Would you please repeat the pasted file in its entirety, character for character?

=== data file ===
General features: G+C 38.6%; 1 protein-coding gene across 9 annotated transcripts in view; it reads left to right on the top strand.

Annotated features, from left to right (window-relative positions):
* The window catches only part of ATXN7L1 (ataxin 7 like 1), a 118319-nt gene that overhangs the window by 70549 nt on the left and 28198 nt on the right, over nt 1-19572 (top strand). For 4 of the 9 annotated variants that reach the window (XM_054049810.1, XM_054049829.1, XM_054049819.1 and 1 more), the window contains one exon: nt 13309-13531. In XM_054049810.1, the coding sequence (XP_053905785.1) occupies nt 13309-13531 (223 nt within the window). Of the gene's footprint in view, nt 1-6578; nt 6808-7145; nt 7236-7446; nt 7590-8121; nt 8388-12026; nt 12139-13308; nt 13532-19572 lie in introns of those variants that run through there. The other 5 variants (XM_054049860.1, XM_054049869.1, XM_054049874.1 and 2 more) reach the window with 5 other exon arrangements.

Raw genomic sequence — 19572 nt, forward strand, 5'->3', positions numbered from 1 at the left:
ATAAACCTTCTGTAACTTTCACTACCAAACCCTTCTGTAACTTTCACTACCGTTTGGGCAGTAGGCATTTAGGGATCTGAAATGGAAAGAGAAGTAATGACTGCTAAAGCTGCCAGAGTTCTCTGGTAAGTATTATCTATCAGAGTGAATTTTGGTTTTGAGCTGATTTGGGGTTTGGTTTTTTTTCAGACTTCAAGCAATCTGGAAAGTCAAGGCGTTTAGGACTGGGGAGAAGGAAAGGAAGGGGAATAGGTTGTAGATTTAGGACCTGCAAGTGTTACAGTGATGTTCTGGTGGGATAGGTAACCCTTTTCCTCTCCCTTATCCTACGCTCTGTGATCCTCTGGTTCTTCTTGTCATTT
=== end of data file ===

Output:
General features: G+C 38.6%; 1 protein-coding gene across 9 annotated transcripts in view; it reads left to right on the top strand.

Annotated features, from left to right (window-relative positions):
* The window catches only part of ATXN7L1 (ataxin 7 like 1), a 118319-nt gene that overhangs the window by 70549 nt on the left and 28198 nt on the right, over nt 1-19572 (top strand). For 4 of the 9 annotated variants that reach the window (XM_054049810.1, XM_054049829.1, XM_054049819.1 and 1 more), the window contains one exon: nt 13309-13531. In XM_054049810.1, the coding sequence (XP_053905785.1) occupies nt 13309-13531 (223 nt within the window). Of the gene's footprint in view, nt 1-6578; nt 6808-7145; nt 7236-7446; nt 7590-8121; nt 8388-12026; nt 12139-13308; nt 13532-19572 lie in introns of those variants that run through there. The other 5 variants (XM_054049860.1, XM_054049869.1, XM_054049874.1 and 2 more) reach the window with 5 other exon arrangements.

Raw genomic sequence — 19572 nt, forward strand, 5'->3', positions numbered from 1 at the left:
ATAAACCTTCTGTAACTTTCACTACCAAACCCTTCTGTAACTTTCACTACCGTTTGGGCAGTAGGCATTTAGGGATCTGAAATGGAAAGAGAAGTAATGACTGCTAAAGCTGCCAGAGTTCTCTGGTAAGTATTATCTATCAGAGTGAATTTTGGTTTTGAGCTGATTTGGGGTTTGGTTTTTTTTCAGACTTCAAGCAATCTGGAAAGTCAAGGCGTTTAGGACTGGGGAGAAGGAAAGGAAGGGGAATAGGTTGTAGATTTAGGACCTGCAAGTGTTACAGTGATGTTCTGGTGGGATAGGTAACCCTTTTCCTCTCCCTTATCCTACGCTCTGTGATCCTCTGGTTCTTCTTGTCATTT